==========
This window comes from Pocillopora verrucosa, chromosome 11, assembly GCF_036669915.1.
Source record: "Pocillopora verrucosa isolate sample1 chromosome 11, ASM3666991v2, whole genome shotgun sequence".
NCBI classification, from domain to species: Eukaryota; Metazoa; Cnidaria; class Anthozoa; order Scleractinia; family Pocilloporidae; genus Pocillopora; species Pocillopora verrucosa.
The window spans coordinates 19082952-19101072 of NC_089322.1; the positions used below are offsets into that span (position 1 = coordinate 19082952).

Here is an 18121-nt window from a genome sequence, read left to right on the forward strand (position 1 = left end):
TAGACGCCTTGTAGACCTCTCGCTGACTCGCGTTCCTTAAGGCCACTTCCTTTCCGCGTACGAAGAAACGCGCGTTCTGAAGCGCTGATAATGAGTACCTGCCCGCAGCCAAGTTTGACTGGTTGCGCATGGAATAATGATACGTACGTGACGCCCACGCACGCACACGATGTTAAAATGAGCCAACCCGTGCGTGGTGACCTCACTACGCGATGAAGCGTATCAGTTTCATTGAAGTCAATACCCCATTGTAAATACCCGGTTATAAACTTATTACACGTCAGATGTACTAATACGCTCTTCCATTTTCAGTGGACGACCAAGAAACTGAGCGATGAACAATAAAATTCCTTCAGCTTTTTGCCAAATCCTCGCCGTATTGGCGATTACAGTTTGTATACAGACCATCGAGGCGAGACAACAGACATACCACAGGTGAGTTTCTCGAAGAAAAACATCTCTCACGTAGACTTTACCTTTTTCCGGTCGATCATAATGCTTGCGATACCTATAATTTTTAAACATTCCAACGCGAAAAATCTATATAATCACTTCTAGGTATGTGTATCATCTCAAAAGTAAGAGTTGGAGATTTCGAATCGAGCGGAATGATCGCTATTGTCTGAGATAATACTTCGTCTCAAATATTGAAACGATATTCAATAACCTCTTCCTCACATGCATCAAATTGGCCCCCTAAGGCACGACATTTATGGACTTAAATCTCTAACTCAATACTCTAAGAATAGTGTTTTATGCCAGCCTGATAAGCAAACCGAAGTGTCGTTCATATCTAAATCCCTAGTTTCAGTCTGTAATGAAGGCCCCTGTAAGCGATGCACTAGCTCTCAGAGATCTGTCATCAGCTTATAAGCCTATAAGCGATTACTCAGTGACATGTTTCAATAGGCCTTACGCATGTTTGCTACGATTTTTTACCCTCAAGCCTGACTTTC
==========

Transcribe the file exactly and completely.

This window comes from Pocillopora verrucosa, chromosome 11, assembly GCF_036669915.1.
Source record: "Pocillopora verrucosa isolate sample1 chromosome 11, ASM3666991v2, whole genome shotgun sequence".
NCBI classification, from domain to species: Eukaryota; Metazoa; Cnidaria; class Anthozoa; order Scleractinia; family Pocilloporidae; genus Pocillopora; species Pocillopora verrucosa.
The window spans coordinates 19082952-19101072 of NC_089322.1; the positions used below are offsets into that span (position 1 = coordinate 19082952).

Here is an 18121-nt window from a genome sequence, read left to right on the forward strand (position 1 = left end):
TAGACGCCTTGTAGACCTCTCGCTGACTCGCGTTCCTTAAGGCCACTTCCTTTCCGCGTACGAAGAAACGCGCGTTCTGAAGCGCTGATAATGAGTACCTGCCCGCAGCCAAGTTTGACTGGTTGCGCATGGAATAATGATACGTACGTGACGCCCACGCACGCACACGATGTTAAAATGAGCCAACCCGTGCGTGGTGACCTCACTACGCGATGAAGCGTATCAGTTTCATTGAAGTCAATACCCCATTGTAAATACCCGGTTATAAACTTATTACACGTCAGATGTACTAATACGCTCTTCCATTTTCAGTGGACGACCAAGAAACTGAGCGATGAACAATAAAATTCCTTCAGCTTTTTGCCAAATCCTCGCCGTATTGGCGATTACAGTTTGTATACAGACCATCGAGGCGAGACAACAGACATACCACAGGTGAGTTTCTCGAAGAAAAACATCTCTCACGTAGACTTTACCTTTTTCCGGTCGATCATAATGCTTGCGATACCTATAATTTTTAAACATTCCAACGCGAAAAATCTATATAATCACTTCTAGGTATGTGTATCATCTCAAAAGTAAGAGTTGGAGATTTCGAATCGAGCGGAATGATCGCTATTGTCTGAGATAATACTTCGTCTCAAATATTGAAACGATATTCAATAACCTCTTCCTCACATGCATCAAATTGGCCCCCTAAGGCACGACATTTATGGACTTAAATCTCTAACTCAATACTCTAAGAATAGTGTTTTATGCCAGCCTGATAAGCAAACCGAAGTGTCGTTCATATCTAAATCCCTAGTTTCAGTCTGTAATGAAGGCCCCTGTAAGCGATGCACTAGCTCTCAGAGATCTGTCATCAGCTTATAAGCCTATAAGCGATTACTCAGTGACATGTTTCAATAGGCCTTACGCATGTTTGCTACGATTTTTTACCCTCAAGCCTGACTTTC